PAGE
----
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A Michigan Mountain Guide

Five high-school friends reconnect during a weekend of lakeshore hiking at Michigan's Porcupine Mountains Wilderness State Park.

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    Comfortable, sturdy shoes are a must.
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    "I live on a lake, but this has given me a real appreciation of the wilderness rivers and the power of big lakes like Superior."
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Lake Superior's Magnificence

(ORIGINALLY PUBLISHED: SEPTEMBER/OCTOBER 2007)

October 17: The autumn sky is fading into gauzy blue twilight as we pull up to the vacation cabin we’ve rented on Lake Superior. I can hear the waves before I’m even out of the car.

A native Midwesterner now living in the Pacific Northwest, I miss Lake Superior most of all (its wild shores, remarkable clarity and seemingly endless blue horizon).

Julie "Nelly" Neal, a big-water sailor who prepared for the ocean on these waters, loves it, too. We beeline right past the house for the beach and marvel at the giant lake’s muscle, jacked up into stiff white peaks, breakers curling and crashing like Pacific rollers onto the broad boulevard of sand. It feels good to be back home.

Within 15 minutes, the Milwaukee contingent of our group arrives: Nancy Lorenz from Elm Grove, Faith O’Leary from Oconomowoc and Julie "JJ" Eiselt, who flew in from Charlotte, North Carolina. Anne "Bergie" Burbach, who now lives in Lake Elmo, Minnesota, will arrive tomorrow morning. (That’s six of our usual group of eight, all classmates from Brookfield Central High School in suburban Milwaukee. Two other friends couldn’t make it, but we’ll call them tonight.) We exchange shrieks and hugs all around and begin a warm whirl of conversation that won’t stop until Sunday afternoon.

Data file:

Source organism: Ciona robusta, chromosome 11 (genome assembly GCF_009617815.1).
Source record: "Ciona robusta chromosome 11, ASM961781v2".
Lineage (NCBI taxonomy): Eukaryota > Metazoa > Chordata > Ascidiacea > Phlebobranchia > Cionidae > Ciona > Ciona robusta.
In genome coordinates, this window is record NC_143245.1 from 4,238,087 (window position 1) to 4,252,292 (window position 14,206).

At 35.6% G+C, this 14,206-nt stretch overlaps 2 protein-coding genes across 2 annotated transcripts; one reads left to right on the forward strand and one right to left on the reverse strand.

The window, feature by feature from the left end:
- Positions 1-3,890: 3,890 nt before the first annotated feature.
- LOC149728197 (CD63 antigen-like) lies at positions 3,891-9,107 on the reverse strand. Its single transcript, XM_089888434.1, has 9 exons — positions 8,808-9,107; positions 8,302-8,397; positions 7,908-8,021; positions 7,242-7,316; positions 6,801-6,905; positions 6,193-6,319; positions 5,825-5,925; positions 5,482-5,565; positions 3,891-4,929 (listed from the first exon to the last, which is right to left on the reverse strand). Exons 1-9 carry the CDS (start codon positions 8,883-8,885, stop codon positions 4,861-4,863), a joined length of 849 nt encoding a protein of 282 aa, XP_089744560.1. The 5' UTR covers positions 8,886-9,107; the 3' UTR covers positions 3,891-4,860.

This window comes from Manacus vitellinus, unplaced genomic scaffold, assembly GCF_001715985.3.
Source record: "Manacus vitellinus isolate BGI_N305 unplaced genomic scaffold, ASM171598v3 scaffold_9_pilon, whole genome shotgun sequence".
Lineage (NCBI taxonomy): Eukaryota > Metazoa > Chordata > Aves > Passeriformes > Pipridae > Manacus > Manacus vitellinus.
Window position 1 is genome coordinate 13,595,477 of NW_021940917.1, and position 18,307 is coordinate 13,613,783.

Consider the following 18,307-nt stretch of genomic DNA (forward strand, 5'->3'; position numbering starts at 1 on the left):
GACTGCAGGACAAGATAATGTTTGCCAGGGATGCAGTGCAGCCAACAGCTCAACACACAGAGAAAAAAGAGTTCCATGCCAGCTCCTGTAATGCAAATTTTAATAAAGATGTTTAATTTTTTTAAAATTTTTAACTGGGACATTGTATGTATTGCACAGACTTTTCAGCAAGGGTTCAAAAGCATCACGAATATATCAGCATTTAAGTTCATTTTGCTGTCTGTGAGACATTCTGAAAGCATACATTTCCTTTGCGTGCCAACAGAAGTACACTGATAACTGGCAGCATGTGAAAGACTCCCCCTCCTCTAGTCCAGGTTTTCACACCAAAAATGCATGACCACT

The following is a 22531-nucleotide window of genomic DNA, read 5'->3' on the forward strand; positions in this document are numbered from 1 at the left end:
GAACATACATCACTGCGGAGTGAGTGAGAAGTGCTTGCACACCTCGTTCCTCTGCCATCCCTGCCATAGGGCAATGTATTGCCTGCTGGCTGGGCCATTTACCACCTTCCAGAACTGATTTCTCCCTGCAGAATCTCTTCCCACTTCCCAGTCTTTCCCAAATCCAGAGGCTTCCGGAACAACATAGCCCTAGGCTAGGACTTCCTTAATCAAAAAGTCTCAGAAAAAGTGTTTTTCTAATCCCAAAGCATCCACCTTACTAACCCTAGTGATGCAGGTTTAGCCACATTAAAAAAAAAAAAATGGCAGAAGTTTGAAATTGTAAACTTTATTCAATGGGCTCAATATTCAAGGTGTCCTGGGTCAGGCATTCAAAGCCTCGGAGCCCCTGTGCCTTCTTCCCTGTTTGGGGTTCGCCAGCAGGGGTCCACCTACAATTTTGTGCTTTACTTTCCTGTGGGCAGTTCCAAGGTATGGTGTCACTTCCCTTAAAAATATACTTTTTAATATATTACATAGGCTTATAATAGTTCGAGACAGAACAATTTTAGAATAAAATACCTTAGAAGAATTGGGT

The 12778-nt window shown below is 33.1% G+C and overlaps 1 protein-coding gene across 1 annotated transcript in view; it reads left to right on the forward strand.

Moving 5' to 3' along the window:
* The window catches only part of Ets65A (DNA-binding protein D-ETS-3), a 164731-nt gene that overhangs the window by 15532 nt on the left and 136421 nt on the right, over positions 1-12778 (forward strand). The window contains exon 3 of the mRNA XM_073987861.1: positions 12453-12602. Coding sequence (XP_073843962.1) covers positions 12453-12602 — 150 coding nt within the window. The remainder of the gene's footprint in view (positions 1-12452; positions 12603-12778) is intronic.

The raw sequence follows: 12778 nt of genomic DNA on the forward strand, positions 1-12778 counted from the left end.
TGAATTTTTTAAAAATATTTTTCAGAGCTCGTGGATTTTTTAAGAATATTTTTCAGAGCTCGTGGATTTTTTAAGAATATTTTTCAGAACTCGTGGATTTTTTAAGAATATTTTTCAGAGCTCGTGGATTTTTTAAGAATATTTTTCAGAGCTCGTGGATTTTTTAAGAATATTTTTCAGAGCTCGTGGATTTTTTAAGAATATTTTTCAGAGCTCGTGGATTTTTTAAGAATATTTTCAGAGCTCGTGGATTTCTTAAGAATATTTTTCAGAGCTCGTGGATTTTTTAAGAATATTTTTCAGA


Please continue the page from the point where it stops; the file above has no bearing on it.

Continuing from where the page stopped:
The rambling house has more than enough space, and our party, like all good ones, starts in the kitchen. We each settle into our familiar roles, some the result of old habits, some reflections of our newer lives. JJ, who loves to cook, begins whipping up appetizers complete with spices she brought from North Carolina. Nelly tends bar.

I’ve spent lots of time in this park and the surrounding Upper Peninsula of Michigan researching books and travel articles, so I pull out my maps and plan some hikes for the weekend. Faith, our social nucleus who keeps in touch with everyone, brings us up-to-date on other classmates as she and Nancy unpack groceries.

We particularly enjoy the story about Nancy, who looks like she stepped off a magazine cover in a gorgeous orange sweater and scarf, turning heads at the local IGA this afternoon. We also tease JJ mercilessly about her love of creature comforts, including the "sound machine" she brought along to help her sleep. She’s slightly horrified by the ’70s decor of our cabin and perhaps by the North Woods in general.

"Are jeans OK out there? " JJ asks at one point, trying to be a good sport about it all. "I mean, if I go out there? "

Over pizza and red wine, we plan a bonfire on the beach, and time later in the cabin’s hot tub. When we finally turn in for the night, Nelly and I opt for nature’s sound machine, cracking the window of our shared room and letting the rumble of Lake Superior lull us to sleep.

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